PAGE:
Does morality have a place in education?

Rosemary Dewan

Rosemary Dewan is the CEO of the Human Values Foundation which promotes the importance of teaching human values in schools. Since 1995 it has been providing practical, cross-curricular programmes for personal development and behaviour management, integrating SMSC, PSHE education, Citizenship, PLTS and SEAL.

Follow @HVF_Values

Website: www.humanvaluesfoundation.com Email This email address is being protected from spambots. You need JavaScript enabled to view it.

Many of us will immediately reply: “No! Morals aren’t our concern. Schools have no business telling children what is right or wrong.”


Some would even say that the very concept of right and wrong is outdated and irrelevant - all moral judgments are merely social constructs, which vary according to time and culture and which we have no right to impose on others.

Even those who feel that morality should play a part in education, nevertheless tend to feel somehow uncomfortable if the subject is raised.

However, the truth is that schools are already totally involved in issues of morality. They can’t avoid it. Moral judgments pervade almost every aspect of school life - and it would be much better if everyone, teachers and pupils alike, were fully aware of this and understood why and how these judgments are made and on what they are based.

For instance, we make moral judgments when we say that children shouldn’t cheat in examinations, shouldn’t bully, shouldn’t steal things from the school or from each other, and shouldn’t attack teachers. Or when we insist that they are tolerant of other cultures, other sexual preferences, other races.

That is why schools have rules. These embody moral judgments, or values, which we all subscribe to because we want to live in a humane, civilized society where good choices are encouraged and bad ones avoided. We want our children to understand this and to grow up making the right choices too.

Public attitudes

Is this happening? A recent survey by the University of Essex indicates that honesty is on the decline. (See www.essex.ac.uk/news/Britons becoming more dishonest?) More of us now condone lying on job applications, buying stolen goods or driving under the influence of alcohol than we did twelve years ago. And it may be getting worse. Only a third of under-25s said lying on job applications was always wrong, compared to three-quarters of the over-65s. A 2009 Brunel University survey reveals that over two-thirds have stolen from their workplace and over half thought it was not wrong for a care home nurse to persuade a patient to change a will in his or her favour.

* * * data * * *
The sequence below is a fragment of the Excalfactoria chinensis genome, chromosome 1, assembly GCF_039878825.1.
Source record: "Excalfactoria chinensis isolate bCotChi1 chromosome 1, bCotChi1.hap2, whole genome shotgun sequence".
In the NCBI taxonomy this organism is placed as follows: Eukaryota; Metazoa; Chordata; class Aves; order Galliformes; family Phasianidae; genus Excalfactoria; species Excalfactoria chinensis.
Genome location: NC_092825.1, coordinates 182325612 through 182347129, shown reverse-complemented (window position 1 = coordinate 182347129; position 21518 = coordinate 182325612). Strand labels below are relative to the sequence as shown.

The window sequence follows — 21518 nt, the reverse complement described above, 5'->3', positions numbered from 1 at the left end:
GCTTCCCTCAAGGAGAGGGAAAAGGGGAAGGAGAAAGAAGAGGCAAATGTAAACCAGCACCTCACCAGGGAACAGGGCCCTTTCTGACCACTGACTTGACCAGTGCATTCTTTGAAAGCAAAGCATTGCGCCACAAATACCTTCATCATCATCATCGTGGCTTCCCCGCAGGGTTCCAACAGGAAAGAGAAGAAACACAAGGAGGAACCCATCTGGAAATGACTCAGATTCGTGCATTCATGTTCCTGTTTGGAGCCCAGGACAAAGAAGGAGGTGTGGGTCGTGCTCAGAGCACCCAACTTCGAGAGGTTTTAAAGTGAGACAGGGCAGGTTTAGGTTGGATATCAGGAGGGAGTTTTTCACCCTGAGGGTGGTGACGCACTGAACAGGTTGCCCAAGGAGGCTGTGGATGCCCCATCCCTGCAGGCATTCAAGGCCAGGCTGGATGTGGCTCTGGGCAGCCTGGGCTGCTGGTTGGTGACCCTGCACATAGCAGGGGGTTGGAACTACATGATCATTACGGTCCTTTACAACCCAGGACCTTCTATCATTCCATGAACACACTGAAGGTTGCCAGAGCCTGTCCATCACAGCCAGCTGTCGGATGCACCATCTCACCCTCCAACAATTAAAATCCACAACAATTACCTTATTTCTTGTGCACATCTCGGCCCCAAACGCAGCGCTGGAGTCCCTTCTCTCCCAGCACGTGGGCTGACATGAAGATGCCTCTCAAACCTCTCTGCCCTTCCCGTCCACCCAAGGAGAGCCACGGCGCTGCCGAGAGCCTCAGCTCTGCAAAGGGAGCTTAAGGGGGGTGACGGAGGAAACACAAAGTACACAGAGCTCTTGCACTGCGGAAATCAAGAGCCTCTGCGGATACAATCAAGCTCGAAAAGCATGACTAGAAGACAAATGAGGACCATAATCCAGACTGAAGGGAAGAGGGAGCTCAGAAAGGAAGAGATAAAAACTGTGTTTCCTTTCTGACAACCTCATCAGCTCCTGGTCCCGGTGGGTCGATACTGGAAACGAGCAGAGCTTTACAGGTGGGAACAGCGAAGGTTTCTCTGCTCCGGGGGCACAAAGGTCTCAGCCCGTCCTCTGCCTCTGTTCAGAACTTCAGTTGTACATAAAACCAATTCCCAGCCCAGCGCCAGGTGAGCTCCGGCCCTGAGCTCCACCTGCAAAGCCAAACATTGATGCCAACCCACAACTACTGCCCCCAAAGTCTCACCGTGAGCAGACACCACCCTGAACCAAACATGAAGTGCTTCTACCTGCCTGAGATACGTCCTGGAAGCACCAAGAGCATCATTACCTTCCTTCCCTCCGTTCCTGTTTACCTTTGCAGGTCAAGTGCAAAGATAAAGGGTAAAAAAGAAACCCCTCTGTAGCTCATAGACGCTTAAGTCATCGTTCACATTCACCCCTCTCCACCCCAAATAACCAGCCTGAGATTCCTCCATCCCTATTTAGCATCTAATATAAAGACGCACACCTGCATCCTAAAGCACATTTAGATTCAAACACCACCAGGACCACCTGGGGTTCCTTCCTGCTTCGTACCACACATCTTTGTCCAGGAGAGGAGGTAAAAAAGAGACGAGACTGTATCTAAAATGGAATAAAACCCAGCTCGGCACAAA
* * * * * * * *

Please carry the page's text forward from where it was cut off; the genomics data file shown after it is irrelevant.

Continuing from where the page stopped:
Responsible citizenship?

We must all take responsibility for this. We have allowed moral relativism to remain unchallenged for far too long. No such thing as right or wrong indeed! Tell that to the sexually abused little girl, or the child who wants to kill himself after years of vicious bullying.

We shouldn’t be afraid to condemn the wrong attitudes and actions that lead to these and countless other tragedies. That doesn’t mean we give up on the perpetrators and label them as irretrievably “bad” or “evil” but we desperately need to make them aware of the choices they make and help them to make better ones.

Moral development – an integral part of today’s curriculum?

This is where schools should make a crucial contribution, stimulating young minds to become conscious of the moral choices that they make every day and to absorb the values which will help them make the right ones.

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